Apparently, when I was worrying about having only 2TB of Free Space on my Synology NAS, I did some digging and upgraded my Synology from a DS415play to a DS1515+ to alleviate some issues with upgrading in the future due to 32-bit vs 64-bit kernel limitations within the Synology environment.
What it boils down to is that I bought 8TB drives and when my array was trying to extend itself above 16TB, it failed due to the 32-bit limitation of the kernel.
So, I got a new NAS.
And what a NAS it is. The DS1515+ adds another drive to it bringing it to 5 total drives internally. It also has more network ports as well as some additional USB and SATA ports on it.
So I filled the drive bays with what I could in the DS1515+ since I had half of my 8TB drives in the DS415play and started it up. Looked great. Got it set up and a volume created and then pulled one of the 8TB drives from the DS415play and put it into the DS1515+. At this point, both NAS were in drive failure mode.
One of the big features to me about these devices is what’s known as Synology Hybrid Raid (SHR). There are two levels of this. SHR and SHR2. Essentially how many drives can fail before you lose data. SHR can lose one drive and SHR2 can lose 2 drives.
I had both set up as SHR volumes. So they could realistically lose a single drive and be fine.
So both volumes on each NAS were in drive failure. With SHR, you can pull a drive and insert any size drive in its place. So long as it meets some specific criteria (like not going over 16TB on a 32-bit kernel) you can then add that drive to the current volume. I use this to my advantage by taking out a smaller drive and reinstalling a larger drive to increase my array size. It takes a few days to change out an entire array since it requires a data integrity check on the new drive before the NAS can insert the drive space into its current volume.
So now that I’ve done that and put five 8TB drives into the NAS, I now have a full 29TB of free space to play with.
Transfer all of my data from the old NAS and voila!
The DS1515+ is noticeably faster than the DS415play. I had assumed that it would be for raw data transfers since it’s a better processor and has a 64-bit OS running the show.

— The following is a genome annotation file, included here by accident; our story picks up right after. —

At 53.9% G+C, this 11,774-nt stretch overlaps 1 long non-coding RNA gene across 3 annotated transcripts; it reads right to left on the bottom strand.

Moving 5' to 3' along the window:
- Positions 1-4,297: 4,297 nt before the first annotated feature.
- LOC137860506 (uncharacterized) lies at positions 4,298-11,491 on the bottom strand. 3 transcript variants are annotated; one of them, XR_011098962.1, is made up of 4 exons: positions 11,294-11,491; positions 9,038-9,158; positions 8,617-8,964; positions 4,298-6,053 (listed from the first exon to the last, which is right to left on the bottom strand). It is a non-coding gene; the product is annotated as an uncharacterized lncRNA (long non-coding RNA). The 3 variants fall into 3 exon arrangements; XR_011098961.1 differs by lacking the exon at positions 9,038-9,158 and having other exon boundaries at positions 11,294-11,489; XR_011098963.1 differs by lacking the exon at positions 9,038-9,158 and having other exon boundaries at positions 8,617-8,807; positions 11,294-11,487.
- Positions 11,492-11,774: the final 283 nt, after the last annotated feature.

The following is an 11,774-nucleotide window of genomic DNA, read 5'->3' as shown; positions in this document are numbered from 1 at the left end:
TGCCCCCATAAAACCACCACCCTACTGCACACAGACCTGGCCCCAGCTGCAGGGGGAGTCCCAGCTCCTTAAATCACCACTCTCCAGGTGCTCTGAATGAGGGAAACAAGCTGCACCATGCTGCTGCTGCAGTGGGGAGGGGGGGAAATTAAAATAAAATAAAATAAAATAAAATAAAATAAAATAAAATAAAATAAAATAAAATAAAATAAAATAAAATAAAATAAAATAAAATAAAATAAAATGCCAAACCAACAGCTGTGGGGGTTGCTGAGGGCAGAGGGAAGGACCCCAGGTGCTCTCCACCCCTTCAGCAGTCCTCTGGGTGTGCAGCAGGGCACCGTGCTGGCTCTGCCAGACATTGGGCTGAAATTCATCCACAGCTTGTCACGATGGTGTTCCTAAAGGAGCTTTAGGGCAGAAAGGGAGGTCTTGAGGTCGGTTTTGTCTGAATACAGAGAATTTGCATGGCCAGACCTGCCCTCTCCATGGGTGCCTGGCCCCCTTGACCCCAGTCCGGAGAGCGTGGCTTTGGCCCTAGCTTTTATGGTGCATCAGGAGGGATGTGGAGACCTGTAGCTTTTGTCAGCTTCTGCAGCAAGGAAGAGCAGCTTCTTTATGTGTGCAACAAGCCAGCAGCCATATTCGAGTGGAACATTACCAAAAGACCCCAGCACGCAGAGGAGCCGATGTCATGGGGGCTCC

However, the DS415play was billed as a media center device and I was shocked to see transfers in my media along the lines of actual on system storage with the DS1515+. Most of my media usage is via kodi (on a mac mini front end) or an iPad using the Synology apps. In both cases, the snappiness is extraordinary. I had forgotten how zippy my old stuff was with kodi (called xbmc back then) installed on an HP workstation with 8TB of space internally. Those were zippy SAS type drives as well.
The speeds on the DS1515+ running on my internal network are just as zippy. Even with a bottlenecked switch I had to replace when the previous one failed. (I have too many switches in my basement rack, I fear).
So the upside is that I now have a very large amount of storage, a snappier system and better reliability with more drives.
Note to my dev friends: There are a ton of packages to build your own home based dev studio. I guess exFAT support does cost $3.99 though.
It is utterly amazing how much awesome they package into a Synology NAS.
iTunes server? Done.
VPN server? Done.
RADIUS server? Done.
Mail? SSO? Proxy?
Done. Done. DONE!
I have 2 of these at work which helped to make my decision on using it at home. However, at work, I only use them for fileservers and iSCSI targets and don’t have a lot of comparative analysis to go from other than a binary “it works/it’s broken” type of view. With that said, I had to transfer about 150GB of data (over 200,000 files in almost 30,000 folders) on an iSCSI interface between a server running Windows Server 2008 r2 and the Synology DS1515+. It was transferring files at 160MB/s at times.
Blazing fast transfers, in other words.
Yes. I’ll take one please.
Definitely something special here. And I can access my data remotely through their apps. Even better.